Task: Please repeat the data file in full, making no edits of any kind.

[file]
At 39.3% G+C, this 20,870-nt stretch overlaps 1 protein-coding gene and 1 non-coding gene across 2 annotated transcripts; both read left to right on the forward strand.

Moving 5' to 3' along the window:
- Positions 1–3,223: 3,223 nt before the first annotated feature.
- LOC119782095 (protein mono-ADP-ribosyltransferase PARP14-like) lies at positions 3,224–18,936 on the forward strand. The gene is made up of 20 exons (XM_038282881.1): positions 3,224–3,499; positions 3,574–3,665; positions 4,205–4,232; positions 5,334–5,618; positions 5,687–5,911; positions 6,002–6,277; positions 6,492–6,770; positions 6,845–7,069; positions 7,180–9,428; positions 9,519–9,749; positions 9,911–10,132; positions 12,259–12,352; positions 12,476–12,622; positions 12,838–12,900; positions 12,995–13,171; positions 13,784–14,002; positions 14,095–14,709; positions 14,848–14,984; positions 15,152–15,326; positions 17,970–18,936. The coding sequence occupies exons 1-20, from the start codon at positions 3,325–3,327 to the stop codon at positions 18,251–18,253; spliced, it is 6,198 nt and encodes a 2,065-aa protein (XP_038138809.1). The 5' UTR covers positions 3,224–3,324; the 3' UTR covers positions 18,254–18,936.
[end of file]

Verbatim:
At 39.3% G+C, this 20,870-nt stretch overlaps 1 protein-coding gene and 1 non-coding gene across 2 annotated transcripts; both read left to right on the forward strand.

Moving 5' to 3' along the window:
- Positions 1–3,223: 3,223 nt before the first annotated feature.
- LOC119782095 (protein mono-ADP-ribosyltransferase PARP14-like) lies at positions 3,224–18,936 on the forward strand. The gene is made up of 20 exons (XM_038282881.1): positions 3,224–3,499; positions 3,574–3,665; positions 4,205–4,232; positions 5,334–5,618; positions 5,687–5,911; positions 6,002–6,277; positions 6,492–6,770; positions 6,845–7,069; positions 7,180–9,428; positions 9,519–9,749; positions 9,911–10,132; positions 12,259–12,352; positions 12,476–12,622; positions 12,838–12,900; positions 12,995–13,171; positions 13,784–14,002; positions 14,095–14,709; positions 14,848–14,984; positions 15,152–15,326; positions 17,970–18,936. The coding sequence occupies exons 1-20, from the start codon at positions 3,325–3,327 to the stop codon at positions 18,251–18,253; spliced, it is 6,198 nt and encodes a 2,065-aa protein (XP_038138809.1). The 5' UTR covers positions 3,224–3,324; the 3' UTR covers positions 18,254–18,936.